Last updated September 10, 2019.
Conscious experience tells a convincing story about what we like or dislike, but often this story is disconnected from how we act. A police officer may value racial equality, for example, but treat a Black citizen more harshly than a White citizen without a justifiable reason for doing so. This disconnect between thought and action can be captured in measures of implicit biases, which assess automatically activated associations within the mind. We study how to address implicit or hidden biases to reduce social inequalities.
Understanding Hidden Prejudice, Stereotypes, and Discrimination
To combat intergroup biases, one must know how they operate. Ongoing work is examining hidden instances of prejudice, stereotyping, and discrimination across a variety of domains. This work includes the study of caste prejudice in India, gender stereotypes among surgeons (Salles et al., 2019), social categorization of bisexual individuals, and mental representations of who a “racist” is.
Some recent work has been studying how hidden biases in political communication may perpetuate misinformation. One line of work looks at implicit associations about truth and falsity. We are finding evidence of “truthiness”: Implicit associations about events track real-world political events, but also what people want to be true. Another line of work looks at biases in the political information we choose to share with others.
Psychological Interventions to Reduce Implicit Bias
To understand the forces that are most influential for changing implicit associations, we must also learn which specific strategies are most effective. To accomplish this, we organized a research contest to test many interventions simultaneously (Lai et al., 2014). Nine of the eighteen interventions we tested were effective at reducing implicit racial prejudice immediately.
However, temporary malleability of implicit associations does not guarantee long-term change. We sought to see if effective interventions from the research contest were effective in the long-term (Lai et al., 2016). We tested the nine successful interventions from the research contest again, and found that none continued to have an effect after a day. In ongoing research, we are examining whether new approaches (e.g., more intensive interventions, targeting different mechanisms) will reduce implicit bias in the long-term.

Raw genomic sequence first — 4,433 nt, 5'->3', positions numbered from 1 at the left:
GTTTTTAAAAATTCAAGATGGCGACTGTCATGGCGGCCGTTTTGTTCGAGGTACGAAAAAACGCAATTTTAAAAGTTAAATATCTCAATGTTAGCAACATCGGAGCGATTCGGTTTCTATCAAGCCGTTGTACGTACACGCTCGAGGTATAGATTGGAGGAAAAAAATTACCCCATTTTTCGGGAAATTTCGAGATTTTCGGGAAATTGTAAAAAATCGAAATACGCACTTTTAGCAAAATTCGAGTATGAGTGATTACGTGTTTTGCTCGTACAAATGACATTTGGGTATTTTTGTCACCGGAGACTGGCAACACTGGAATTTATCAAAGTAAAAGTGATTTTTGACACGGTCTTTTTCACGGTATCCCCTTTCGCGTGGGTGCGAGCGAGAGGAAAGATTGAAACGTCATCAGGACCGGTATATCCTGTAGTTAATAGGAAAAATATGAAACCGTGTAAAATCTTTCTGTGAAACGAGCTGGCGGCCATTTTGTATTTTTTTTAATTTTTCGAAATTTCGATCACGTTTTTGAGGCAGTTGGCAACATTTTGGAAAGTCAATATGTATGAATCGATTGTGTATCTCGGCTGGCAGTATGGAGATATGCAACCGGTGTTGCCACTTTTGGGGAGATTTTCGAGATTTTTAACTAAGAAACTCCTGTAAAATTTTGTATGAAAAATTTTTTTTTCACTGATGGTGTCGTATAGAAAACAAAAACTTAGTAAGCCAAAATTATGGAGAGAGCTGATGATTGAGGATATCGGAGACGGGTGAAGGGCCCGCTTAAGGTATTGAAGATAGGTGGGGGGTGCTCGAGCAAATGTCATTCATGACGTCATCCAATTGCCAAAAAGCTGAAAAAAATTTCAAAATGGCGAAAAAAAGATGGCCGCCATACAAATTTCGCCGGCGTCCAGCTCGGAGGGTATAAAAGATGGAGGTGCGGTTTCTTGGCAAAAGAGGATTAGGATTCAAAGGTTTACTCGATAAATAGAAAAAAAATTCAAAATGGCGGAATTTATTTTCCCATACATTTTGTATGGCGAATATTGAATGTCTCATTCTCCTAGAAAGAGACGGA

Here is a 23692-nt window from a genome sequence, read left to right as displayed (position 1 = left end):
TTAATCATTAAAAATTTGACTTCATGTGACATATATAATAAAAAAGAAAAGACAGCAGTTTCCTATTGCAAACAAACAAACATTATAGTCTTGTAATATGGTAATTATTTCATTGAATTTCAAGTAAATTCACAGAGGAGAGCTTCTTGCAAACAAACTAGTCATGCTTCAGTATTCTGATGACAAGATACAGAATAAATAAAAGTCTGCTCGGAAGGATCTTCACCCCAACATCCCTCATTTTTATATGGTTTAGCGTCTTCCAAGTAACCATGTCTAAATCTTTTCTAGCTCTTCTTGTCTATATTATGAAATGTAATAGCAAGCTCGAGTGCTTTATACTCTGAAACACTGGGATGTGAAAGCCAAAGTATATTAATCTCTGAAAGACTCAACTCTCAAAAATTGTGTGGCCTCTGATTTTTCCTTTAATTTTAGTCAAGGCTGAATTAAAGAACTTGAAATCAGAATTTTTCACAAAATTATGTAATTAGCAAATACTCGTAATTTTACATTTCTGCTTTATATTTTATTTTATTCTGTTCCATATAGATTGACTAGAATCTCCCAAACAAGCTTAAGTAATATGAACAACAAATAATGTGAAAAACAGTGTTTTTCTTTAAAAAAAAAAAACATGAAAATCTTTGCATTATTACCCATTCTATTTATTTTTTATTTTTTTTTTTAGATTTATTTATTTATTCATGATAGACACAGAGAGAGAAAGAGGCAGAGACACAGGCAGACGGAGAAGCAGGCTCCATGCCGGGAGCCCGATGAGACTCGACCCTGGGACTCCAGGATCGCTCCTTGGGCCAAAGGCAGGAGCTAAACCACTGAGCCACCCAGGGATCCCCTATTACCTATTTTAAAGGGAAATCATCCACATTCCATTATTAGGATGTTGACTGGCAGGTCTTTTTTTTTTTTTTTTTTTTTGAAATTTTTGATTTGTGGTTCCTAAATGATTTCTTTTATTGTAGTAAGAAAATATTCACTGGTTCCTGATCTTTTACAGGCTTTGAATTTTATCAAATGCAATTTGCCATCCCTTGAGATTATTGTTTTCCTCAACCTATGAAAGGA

We have also recently found that changes in implicit bias do not necessarily translate to behavioral change In a meta-analysis with 494 experiments (Forscher*, Lai*, et al., 2019). The explanation for this finding is not yet clear. It may be due to measurement issues, research design issues, and/or a lack of direct influence by implicit biases themselves. Ongoing work is disentangling these various explanations.
Behaviorally-Focused Interventions to Reduce Discrimination
Reducing implicit bias will not effectively reduce discrimination in isolation. Effective approaches will require a focus on changing the behaviors that are most closely linked to discrimination on-the-ground.
One line of work has focused on education about implicit bias and diversity training, with a focus on law enforcement. In partnership with the Anti-Defamation League, we are training police officers on the science of hidden biases and educating them on strategies to mitigate their influence. Ongoing work is assessing the long-term impact of these trainings on officers’ beliefs and behavior.
Another line of work has examined changes in the ‘choice architecture’ of how people make decisions about others. One recent paper has examined how interventions to reduce discrimination by targeting randomness or noise in decision-making can be as effective as targeting hidden preferences (Axt & Lai, 2019).